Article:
Coverart for item
The Resource Law without nations? : why constitutional government requires sovereign states, Jeremy A. Rabkin

Law without nations? : why constitutional government requires sovereign states, Jeremy A. Rabkin

Label
Law without nations? : why constitutional government requires sovereign states
Title
Law without nations?
Title remainder
why constitutional government requires sovereign states
Statement of responsibility
Jeremy A. Rabkin
Title variation
Why constitutional government requires sovereign states
Creator
Subject
Language
eng
Summary
  • When and to what extent should the United States participate in the international legal system? This forcefully argued book by legal scholar Jeremy Rabkin provides an insightful new look at this important question
  • Americans have long debated whether the United States should join forces with institutions such as the International Criminal Court and the Kyoto Protocol. Rabkin argues that the value of international agreements in such circumstances must be weighed against the threat they pose to liberties protected by strong national authority and institutions. He maintains that the protection of these liberties could be fatally weakened if we go too far in ceding authority to international institutions that might not be zealous in protecting the rights Americans deem important. Similarly, any cessation of authority might leave Americans far less attached to the resulting hybrid legal system than they now are to laws they can regard as their own
  • The book begins by reviewing the philosophic roots of American doctrine, which follow from the basic premises of liberal political thought: only a sovereign state can make and enforce law in a reliable way, so only a sovereign state can reliably protect the rights of its citizens. It then contrasts the American experience with that of the European Union, showing the difficulties that can arise from efforts to merge national legal systems with supranational schemes. In practice, international human rights law generates a cloud of rhetoric that does little to secure human rights, and in fact, is at odds with American principles, Rabkin concludes
  • A challenging and important contribution to the current debates about the meaning of multilateralism and international law, Law without Nations? will appeal to a broad cross-section of scholars in both the legal and political science arenas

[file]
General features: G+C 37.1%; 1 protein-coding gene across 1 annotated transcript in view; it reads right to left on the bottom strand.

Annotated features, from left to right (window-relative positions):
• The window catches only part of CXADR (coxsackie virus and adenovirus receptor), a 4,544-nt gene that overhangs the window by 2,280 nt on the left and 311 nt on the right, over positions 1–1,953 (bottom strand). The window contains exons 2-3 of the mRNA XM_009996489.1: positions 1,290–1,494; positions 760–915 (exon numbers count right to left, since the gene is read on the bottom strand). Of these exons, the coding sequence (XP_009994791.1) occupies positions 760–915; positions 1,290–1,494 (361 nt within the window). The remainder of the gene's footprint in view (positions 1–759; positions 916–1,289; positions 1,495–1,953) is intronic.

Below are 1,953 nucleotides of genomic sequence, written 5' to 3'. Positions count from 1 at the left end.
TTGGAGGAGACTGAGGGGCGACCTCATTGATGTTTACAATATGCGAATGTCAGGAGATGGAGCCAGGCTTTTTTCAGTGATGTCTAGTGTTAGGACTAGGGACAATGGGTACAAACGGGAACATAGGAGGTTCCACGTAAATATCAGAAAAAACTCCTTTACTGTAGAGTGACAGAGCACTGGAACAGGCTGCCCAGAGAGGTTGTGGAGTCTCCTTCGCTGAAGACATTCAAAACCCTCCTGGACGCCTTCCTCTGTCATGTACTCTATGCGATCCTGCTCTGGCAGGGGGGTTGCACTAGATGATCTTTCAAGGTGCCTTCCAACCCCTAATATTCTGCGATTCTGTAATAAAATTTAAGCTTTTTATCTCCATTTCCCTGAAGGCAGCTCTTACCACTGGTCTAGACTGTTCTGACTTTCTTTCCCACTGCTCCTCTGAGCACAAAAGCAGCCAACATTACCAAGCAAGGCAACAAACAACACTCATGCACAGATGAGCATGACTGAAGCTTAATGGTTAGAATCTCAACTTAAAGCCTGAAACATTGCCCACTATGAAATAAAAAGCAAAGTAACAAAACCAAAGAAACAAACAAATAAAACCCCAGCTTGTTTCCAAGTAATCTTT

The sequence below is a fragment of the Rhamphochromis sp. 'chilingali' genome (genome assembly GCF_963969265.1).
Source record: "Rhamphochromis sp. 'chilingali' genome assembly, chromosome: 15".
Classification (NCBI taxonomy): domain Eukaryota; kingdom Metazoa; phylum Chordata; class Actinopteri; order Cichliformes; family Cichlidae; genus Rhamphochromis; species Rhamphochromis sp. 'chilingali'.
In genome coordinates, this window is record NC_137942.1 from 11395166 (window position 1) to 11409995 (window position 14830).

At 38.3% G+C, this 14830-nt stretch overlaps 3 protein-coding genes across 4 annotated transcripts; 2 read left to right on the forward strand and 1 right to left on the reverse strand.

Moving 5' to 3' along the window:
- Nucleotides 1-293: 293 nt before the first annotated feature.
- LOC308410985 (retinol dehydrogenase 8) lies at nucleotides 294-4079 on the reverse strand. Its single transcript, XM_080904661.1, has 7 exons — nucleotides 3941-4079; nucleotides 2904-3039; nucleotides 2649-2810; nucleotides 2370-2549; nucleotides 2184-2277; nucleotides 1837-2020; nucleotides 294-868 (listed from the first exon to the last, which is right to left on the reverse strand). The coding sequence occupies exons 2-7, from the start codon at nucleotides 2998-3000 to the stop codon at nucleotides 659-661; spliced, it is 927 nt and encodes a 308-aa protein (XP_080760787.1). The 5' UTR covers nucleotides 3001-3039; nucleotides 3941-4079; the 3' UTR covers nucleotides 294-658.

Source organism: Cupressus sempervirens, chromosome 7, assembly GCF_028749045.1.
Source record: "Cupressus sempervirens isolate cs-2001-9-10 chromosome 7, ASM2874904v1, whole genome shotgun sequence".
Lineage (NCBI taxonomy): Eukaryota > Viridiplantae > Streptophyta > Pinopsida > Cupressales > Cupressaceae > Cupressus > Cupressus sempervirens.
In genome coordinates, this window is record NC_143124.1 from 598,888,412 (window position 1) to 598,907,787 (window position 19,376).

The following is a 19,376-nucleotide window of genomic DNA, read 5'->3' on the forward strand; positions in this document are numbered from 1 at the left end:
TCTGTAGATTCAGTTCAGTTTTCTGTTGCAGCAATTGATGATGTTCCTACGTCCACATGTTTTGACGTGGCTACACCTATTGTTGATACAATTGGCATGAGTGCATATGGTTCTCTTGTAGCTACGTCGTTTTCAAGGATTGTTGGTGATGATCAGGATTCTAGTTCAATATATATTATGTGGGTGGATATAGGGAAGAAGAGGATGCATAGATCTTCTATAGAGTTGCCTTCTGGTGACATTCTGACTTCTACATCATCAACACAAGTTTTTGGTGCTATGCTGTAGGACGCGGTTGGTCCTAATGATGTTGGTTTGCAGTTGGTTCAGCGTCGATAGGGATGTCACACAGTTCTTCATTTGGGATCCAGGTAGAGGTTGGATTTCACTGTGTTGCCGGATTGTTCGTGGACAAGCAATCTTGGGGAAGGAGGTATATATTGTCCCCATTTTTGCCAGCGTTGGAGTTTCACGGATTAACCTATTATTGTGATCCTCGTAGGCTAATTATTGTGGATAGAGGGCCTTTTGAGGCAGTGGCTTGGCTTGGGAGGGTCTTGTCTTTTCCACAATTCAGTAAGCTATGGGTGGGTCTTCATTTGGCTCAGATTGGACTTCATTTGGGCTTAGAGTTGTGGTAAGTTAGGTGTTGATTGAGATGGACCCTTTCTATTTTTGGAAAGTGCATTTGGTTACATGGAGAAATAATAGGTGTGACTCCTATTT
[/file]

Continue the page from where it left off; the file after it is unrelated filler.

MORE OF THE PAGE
Cataloging source
DLC
http://library.link/vocab/creatorName
Rabkin, Jeremy A
Index
index present
LC call number
KZ4041
LC item number
.R328 2005
Literary form
non fiction
Nature of contents
bibliography
http://library.link/vocab/subjectName
  • Sovereignty
  • Constitutional law
  • Globalization
  • United States
  • Europe
Label
Law without nations? : why constitutional government requires sovereign states, Jeremy A. Rabkin
Instantiates
Publication
Copyright
Bibliography note
Includes bibliographical references (pages [271]-343) and index
Carrier category
volume
Carrier category code
  • nc
Carrier MARC source
rdacarrier
Content category
text
Content type code
  • txt
Content type MARC source
rdacontent
Contents
  • Constitutional Logic of Sovereignty
  • p. 45.
  • Chapter 4.
  • The
  • Enlightenment and the Law of Nations
  • p. 71.
  • Chapter 5.
  • Diplomacy of Independence
  • p. 98.
  • Chapter 6.
  • Chapter 1.
  • A
  • World Safe for Eurogovernance
  • p. 130.
  • Chapter 7.
  • The
  • Human Rights Crusade
  • p. 158.
  • Chapter 8.
  • Is Sovereignty Traded in Trade Agreements?
  • p. 193.
  • Introduction: By Our Own Lights
  • Chapter 9.
  • American Independence and the Opinions of Mankind
  • p. 233
  • p. 1.
  • Chapter 2.
  • Global Governance or Constitutional Government?
  • p. 18.
  • Chapter 3.
  • The
Control code
54685658
Dimensions
24 cm
Extent
350 pages
Isbn
9780691095301
Isbn Type
(cloth : alk. paper)
Lccn
2004046638
Media category
unmediated
Media MARC source
rdamedia
Media type code
  • n
Label
Law without nations? : why constitutional government requires sovereign states, Jeremy A. Rabkin
Publication
Copyright
Bibliography note
Includes bibliographical references (pages [271]-343) and index
Carrier category
volume
Carrier category code
  • nc
Carrier MARC source
rdacarrier
Content category
text
Content type code
  • txt
Content type MARC source
rdacontent
Contents
  • Constitutional Logic of Sovereignty
  • p. 45.
  • Chapter 4.
  • The
  • Enlightenment and the Law of Nations
  • p. 71.
  • Chapter 5.
  • Diplomacy of Independence
  • p. 98.
  • Chapter 6.
  • Chapter 1.
  • A
  • World Safe for Eurogovernance
  • p. 130.
  • Chapter 7.
  • The
  • Human Rights Crusade
  • p. 158.
  • Chapter 8.
  • Is Sovereignty Traded in Trade Agreements?
  • p. 193.
  • Introduction: By Our Own Lights
  • Chapter 9.
  • American Independence and the Opinions of Mankind
  • p. 233
  • p. 1.
  • Chapter 2.
  • Global Governance or Constitutional Government?
  • p. 18.
  • Chapter 3.
  • The
Control code
54685658
Dimensions
24 cm
Extent
350 pages
Isbn
9780691095301
Isbn Type
(cloth : alk. paper)
Lccn
2004046638
Media category
unmediated
Media MARC source
rdamedia
Media type code
  • n

Library Locations

    • Pardee Legal Research CenterBorrow it
      5998 Alcalá Park, San Diego, CA, 92110-2492, US
      32.771471 -117.187496
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